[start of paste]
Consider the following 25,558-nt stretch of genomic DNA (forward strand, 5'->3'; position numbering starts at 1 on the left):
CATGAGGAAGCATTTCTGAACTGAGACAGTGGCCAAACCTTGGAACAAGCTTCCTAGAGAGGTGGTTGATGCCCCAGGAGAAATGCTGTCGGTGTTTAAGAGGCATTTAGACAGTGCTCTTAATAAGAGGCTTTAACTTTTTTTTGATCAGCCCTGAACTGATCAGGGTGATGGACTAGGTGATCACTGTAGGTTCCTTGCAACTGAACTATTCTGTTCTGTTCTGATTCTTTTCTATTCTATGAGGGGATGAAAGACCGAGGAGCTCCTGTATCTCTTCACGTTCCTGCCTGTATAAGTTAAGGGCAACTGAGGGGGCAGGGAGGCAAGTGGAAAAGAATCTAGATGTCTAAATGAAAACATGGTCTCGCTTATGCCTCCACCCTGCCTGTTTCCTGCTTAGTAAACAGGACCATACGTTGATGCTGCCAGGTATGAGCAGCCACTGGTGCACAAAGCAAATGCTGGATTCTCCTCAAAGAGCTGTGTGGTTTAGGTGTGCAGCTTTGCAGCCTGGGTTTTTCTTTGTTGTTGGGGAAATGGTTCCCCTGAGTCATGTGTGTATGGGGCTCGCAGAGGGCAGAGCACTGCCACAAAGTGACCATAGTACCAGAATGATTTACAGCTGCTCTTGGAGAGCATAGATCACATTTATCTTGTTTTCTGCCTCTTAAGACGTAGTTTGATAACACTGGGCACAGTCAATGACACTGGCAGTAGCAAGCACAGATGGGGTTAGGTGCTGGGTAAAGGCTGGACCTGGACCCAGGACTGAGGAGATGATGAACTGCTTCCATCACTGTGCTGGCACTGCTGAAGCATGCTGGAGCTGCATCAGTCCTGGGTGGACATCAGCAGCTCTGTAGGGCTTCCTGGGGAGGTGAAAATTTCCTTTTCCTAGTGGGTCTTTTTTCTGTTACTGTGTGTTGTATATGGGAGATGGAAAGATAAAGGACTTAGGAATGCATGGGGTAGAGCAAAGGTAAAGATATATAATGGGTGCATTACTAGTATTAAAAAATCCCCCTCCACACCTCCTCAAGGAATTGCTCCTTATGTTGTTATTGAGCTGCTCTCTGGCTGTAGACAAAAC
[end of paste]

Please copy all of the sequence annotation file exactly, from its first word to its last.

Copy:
Consider the following 25,558-nt stretch of genomic DNA (forward strand, 5'->3'; position numbering starts at 1 on the left):
CATGAGGAAGCATTTCTGAACTGAGACAGTGGCCAAACCTTGGAACAAGCTTCCTAGAGAGGTGGTTGATGCCCCAGGAGAAATGCTGTCGGTGTTTAAGAGGCATTTAGACAGTGCTCTTAATAAGAGGCTTTAACTTTTTTTTGATCAGCCCTGAACTGATCAGGGTGATGGACTAGGTGATCACTGTAGGTTCCTTGCAACTGAACTATTCTGTTCTGTTCTGATTCTTTTCTATTCTATGAGGGGATGAAAGACCGAGGAGCTCCTGTATCTCTTCACGTTCCTGCCTGTATAAGTTAAGGGCAACTGAGGGGGCAGGGAGGCAAGTGGAAAAGAATCTAGATGTCTAAATGAAAACATGGTCTCGCTTATGCCTCCACCCTGCCTGTTTCCTGCTTAGTAAACAGGACCATACGTTGATGCTGCCAGGTATGAGCAGCCACTGGTGCACAAAGCAAATGCTGGATTCTCCTCAAAGAGCTGTGTGGTTTAGGTGTGCAGCTTTGCAGCCTGGGTTTTTCTTTGTTGTTGGGGAAATGGTTCCCCTGAGTCATGTGTGTATGGGGCTCGCAGAGGGCAGAGCACTGCCACAAAGTGACCATAGTACCAGAATGATTTACAGCTGCTCTTGGAGAGCATAGATCACATTTATCTTGTTTTCTGCCTCTTAAGACGTAGTTTGATAACACTGGGCACAGTCAATGACACTGGCAGTAGCAAGCACAGATGGGGTTAGGTGCTGGGTAAAGGCTGGACCTGGACCCAGGACTGAGGAGATGATGAACTGCTTCCATCACTGTGCTGGCACTGCTGAAGCATGCTGGAGCTGCATCAGTCCTGGGTGGACATCAGCAGCTCTGTAGGGCTTCCTGGGGAGGTGAAAATTTCCTTTTCCTAGTGGGTCTTTTTTCTGTTACTGTGTGTTGTATATGGGAGATGGAAAGATAAAGGACTTAGGAATGCATGGGGTAGAGCAAAGGTAAAGATATATAATGGGTGCATTACTAGTATTAAAAAATCCCCCTCCACACCTCCTCAAGGAATTGCTCCTTATGTTGTTATTGAGCTGCTCTCTGGCTGTAGACAAAAC